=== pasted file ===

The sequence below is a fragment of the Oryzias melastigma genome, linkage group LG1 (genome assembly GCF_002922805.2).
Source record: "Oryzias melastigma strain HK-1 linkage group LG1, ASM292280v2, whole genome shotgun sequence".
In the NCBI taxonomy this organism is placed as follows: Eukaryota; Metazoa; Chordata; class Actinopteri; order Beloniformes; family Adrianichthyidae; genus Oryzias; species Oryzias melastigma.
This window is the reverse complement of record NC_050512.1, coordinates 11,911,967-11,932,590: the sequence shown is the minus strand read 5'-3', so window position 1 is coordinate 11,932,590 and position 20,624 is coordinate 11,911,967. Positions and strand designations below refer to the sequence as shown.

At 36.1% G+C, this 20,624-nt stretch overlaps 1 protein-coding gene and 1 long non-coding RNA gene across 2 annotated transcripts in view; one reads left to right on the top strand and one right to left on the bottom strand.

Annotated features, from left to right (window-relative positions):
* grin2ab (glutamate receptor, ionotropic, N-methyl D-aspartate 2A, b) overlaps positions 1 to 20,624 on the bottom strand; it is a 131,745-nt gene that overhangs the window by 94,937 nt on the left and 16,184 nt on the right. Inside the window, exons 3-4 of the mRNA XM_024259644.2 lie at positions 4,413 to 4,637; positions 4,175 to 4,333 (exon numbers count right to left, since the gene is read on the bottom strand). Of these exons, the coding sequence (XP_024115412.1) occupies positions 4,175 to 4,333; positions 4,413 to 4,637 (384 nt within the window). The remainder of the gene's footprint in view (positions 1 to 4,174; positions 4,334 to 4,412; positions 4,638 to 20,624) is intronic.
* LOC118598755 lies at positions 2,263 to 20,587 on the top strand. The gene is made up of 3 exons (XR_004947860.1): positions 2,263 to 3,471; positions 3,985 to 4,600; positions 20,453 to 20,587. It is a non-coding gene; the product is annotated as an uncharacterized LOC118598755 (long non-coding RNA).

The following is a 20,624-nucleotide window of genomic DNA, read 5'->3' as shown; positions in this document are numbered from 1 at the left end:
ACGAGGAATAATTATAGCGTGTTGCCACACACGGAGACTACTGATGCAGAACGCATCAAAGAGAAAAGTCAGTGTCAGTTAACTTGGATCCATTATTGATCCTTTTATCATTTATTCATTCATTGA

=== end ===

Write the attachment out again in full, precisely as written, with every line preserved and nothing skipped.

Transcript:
The sequence below is a fragment of the Oryzias melastigma genome, linkage group LG1 (genome assembly GCF_002922805.2).
Source record: "Oryzias melastigma strain HK-1 linkage group LG1, ASM292280v2, whole genome shotgun sequence".
In the NCBI taxonomy this organism is placed as follows: Eukaryota; Metazoa; Chordata; class Actinopteri; order Beloniformes; family Adrianichthyidae; genus Oryzias; species Oryzias melastigma.
This window is the reverse complement of record NC_050512.1, coordinates 11,911,967-11,932,590: the sequence shown is the minus strand read 5'-3', so window position 1 is coordinate 11,932,590 and position 20,624 is coordinate 11,911,967. Positions and strand designations below refer to the sequence as shown.

At 36.1% G+C, this 20,624-nt stretch overlaps 1 protein-coding gene and 1 long non-coding RNA gene across 2 annotated transcripts in view; one reads left to right on the top strand and one right to left on the bottom strand.

Annotated features, from left to right (window-relative positions):
* grin2ab (glutamate receptor, ionotropic, N-methyl D-aspartate 2A, b) overlaps positions 1 to 20,624 on the bottom strand; it is a 131,745-nt gene that overhangs the window by 94,937 nt on the left and 16,184 nt on the right. Inside the window, exons 3-4 of the mRNA XM_024259644.2 lie at positions 4,413 to 4,637; positions 4,175 to 4,333 (exon numbers count right to left, since the gene is read on the bottom strand). Of these exons, the coding sequence (XP_024115412.1) occupies positions 4,175 to 4,333; positions 4,413 to 4,637 (384 nt within the window). The remainder of the gene's footprint in view (positions 1 to 4,174; positions 4,334 to 4,412; positions 4,638 to 20,624) is intronic.
* LOC118598755 lies at positions 2,263 to 20,587 on the top strand. The gene is made up of 3 exons (XR_004947860.1): positions 2,263 to 3,471; positions 3,985 to 4,600; positions 20,453 to 20,587. It is a non-coding gene; the product is annotated as an uncharacterized LOC118598755 (long non-coding RNA).

The following is a 20,624-nucleotide window of genomic DNA, read 5'->3' as shown; positions in this document are numbered from 1 at the left end:
ACGAGGAATAATTATAGCGTGTTGCCACACACGGAGACTACTGATGCAGAACGCATCAAAGAGAAAAGTCAGTGTCAGTTAACTTGGATCCATTATTGATCCTTTTATCATTTATTCATTCATTGA